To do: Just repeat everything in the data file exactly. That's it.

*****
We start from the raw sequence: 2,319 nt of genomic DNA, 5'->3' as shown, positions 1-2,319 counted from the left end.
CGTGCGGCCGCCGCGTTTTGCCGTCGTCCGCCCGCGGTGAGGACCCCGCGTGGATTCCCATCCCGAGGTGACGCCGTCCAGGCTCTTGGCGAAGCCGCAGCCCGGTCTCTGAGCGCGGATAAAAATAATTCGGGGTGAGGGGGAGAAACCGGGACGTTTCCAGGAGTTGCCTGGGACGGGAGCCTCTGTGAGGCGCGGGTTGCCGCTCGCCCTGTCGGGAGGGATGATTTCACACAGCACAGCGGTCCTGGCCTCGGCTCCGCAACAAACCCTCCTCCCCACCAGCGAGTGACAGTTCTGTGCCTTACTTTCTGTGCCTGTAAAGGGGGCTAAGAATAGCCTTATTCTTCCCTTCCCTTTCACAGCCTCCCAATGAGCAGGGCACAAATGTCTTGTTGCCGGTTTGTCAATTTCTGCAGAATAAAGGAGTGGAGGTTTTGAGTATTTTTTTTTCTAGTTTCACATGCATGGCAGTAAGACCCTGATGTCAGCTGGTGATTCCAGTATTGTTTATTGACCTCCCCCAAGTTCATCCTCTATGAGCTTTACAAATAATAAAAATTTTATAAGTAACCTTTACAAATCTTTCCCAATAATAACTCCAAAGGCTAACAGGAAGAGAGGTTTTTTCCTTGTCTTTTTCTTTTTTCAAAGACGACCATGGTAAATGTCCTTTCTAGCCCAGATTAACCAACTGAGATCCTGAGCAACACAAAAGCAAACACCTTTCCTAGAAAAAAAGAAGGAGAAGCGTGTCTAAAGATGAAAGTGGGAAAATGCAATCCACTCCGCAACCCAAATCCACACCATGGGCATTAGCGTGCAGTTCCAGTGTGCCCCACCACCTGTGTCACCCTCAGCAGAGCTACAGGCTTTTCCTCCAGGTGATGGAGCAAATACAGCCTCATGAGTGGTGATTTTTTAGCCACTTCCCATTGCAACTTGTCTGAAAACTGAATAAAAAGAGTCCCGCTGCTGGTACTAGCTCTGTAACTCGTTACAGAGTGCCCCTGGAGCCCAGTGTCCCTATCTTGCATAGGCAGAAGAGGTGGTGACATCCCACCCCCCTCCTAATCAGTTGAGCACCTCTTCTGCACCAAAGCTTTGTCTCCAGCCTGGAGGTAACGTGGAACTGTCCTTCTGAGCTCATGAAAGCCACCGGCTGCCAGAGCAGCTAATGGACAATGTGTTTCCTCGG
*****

We start from the raw sequence: 2,319 nt of genomic DNA, 5'->3' as shown, positions 1-2,319 counted from the left end.
CGTGCGGCCGCCGCGTTTTGCCGTCGTCCGCCCGCGGTGAGGACCCCGCGTGGATTCCCATCCCGAGGTGACGCCGTCCAGGCTCTTGGCGAAGCCGCAGCCCGGTCTCTGAGCGCGGATAAAAATAATTCGGGGTGAGGGGGAGAAACCGGGACGTTTCCAGGAGTTGCCTGGGACGGGAGCCTCTGTGAGGCGCGGGTTGCCGCTCGCCCTGTCGGGAGGGATGATTTCACACAGCACAGCGGTCCTGGCCTCGGCTCCGCAACAAACCCTCCTCCCCACCAGCGAGTGACAGTTCTGTGCCTTACTTTCTGTGCCTGTAAAGGGGGCTAAGAATAGCCTTATTCTTCCCTTCCCTTTCACAGCCTCCCAATGAGCAGGGCACAAATGTCTTGTTGCCGGTTTGTCAATTTCTGCAGAATAAAGGAGTGGAGGTTTTGAGTATTTTTTTTTCTAGTTTCACATGCATGGCAGTAAGACCCTGATGTCAGCTGGTGATTCCAGTATTGTTTATTGACCTCCCCCAAGTTCATCCTCTATGAGCTTTACAAATAATAAAAATTTTATAAGTAACCTTTACAAATCTTTCCCAATAATAACTCCAAAGGCTAACAGGAAGAGAGGTTTTTTCCTTGTCTTTTTCTTTTTTCAAAGACGACCATGGTAAATGTCCTTTCTAGCCCAGATTAACCAACTGAGATCCTGAGCAACACAAAAGCAAACACCTTTCCTAGAAAAAAAGAAGGAGAAGCGTGTCTAAAGATGAAAGTGGGAAAATGCAATCCACTCCGCAACCCAAATCCACACCATGGGCATTAGCGTGCAGTTCCAGTGTGCCCCACCACCTGTGTCACCCTCAGCAGAGCTACAGGCTTTTCCTCCAGGTGATGGAGCAAATACAGCCTCATGAGTGGTGATTTTTTAGCCACTTCCCATTGCAACTTGTCTGAAAACTGAATAAAAAGAGTCCCGCTGCTGGTACTAGCTCTGTAACTCGTTACAGAGTGCCCCTGGAGCCCAGTGTCCCTATCTTGCATAGGCAGAAGAGGTGGTGACATCCCACCCCCCTCCTAATCAGTTGAGCACCTCTTCTGCACCAAAGCTTTGTCTCCAGCCTGGAGGTAACGTGGAACTGTCCTTCTGAGCTCATGAAAGCCACCGGCTGCCAGAGCAGCTAATGGACAATGTGTTTCCTCGG